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J Am Coll Health. 2012;60(3):194-202. doi: 10.1080/07448481.2011.586388.

Use of and interest in smoking cessation strategies among daily and nondaily college student smokers.

Author information

1
Department of Behavioral Sciences and Health Education, Emory University, Atlanta, GA 30322, USA. cjberg@emory.edu

Abstract

OBJECTIVE:

To examine use of and interest in cessation strategies among nondaily and daily college student smokers.

PARTICIPANTS:

800 undergraduate student smokers aged 18 to 25.

METHODS:

The authors examined nondaily versus daily smoking in relation to use of and interest in cessation strategies using an online survey.

RESULTS:

Nondaily (65.8%) versus daily smokers (34.3%) were more likely to have made a quit attempt (p = .01) but less likely to have used any assistance (p < .001). Nondaily smokers were less interested in pharmacotherapy and traditional behavioral interventions; however, there was no difference in interest in technology-based interventions among nondaily versus daily smokers. Controlling for covariates, there were no significant differences in interest in traditional or technology-based behavioral interventions. Higher motivation, lower confidence, and depressive symptomatology were related to interest in each intervention. Smoking for social reasons was related to interest in technology-based interventions.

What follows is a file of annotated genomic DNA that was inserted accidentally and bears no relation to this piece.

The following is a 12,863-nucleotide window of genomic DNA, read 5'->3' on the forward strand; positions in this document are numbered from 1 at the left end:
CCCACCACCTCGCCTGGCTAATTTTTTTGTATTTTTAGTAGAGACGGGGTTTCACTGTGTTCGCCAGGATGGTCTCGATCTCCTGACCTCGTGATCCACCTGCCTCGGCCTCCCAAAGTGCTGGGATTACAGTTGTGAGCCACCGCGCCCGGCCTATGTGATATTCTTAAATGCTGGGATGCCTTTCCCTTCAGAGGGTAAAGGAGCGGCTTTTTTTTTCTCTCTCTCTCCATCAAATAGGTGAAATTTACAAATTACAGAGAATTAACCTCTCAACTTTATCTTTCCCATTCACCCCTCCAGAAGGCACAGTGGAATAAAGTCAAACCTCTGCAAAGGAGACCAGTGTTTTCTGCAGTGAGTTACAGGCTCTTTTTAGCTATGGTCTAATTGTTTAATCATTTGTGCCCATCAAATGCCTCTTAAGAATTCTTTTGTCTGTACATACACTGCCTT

CONCLUSIONS:

Different intervention strategies may be appropriate for nondaily and daily smokers.

PMID:
22420696
PMCID:
PMC4521395
DOI:
10.1080/07448481.2011.586388
[Indexed for MEDLINE]
Free PMC Article

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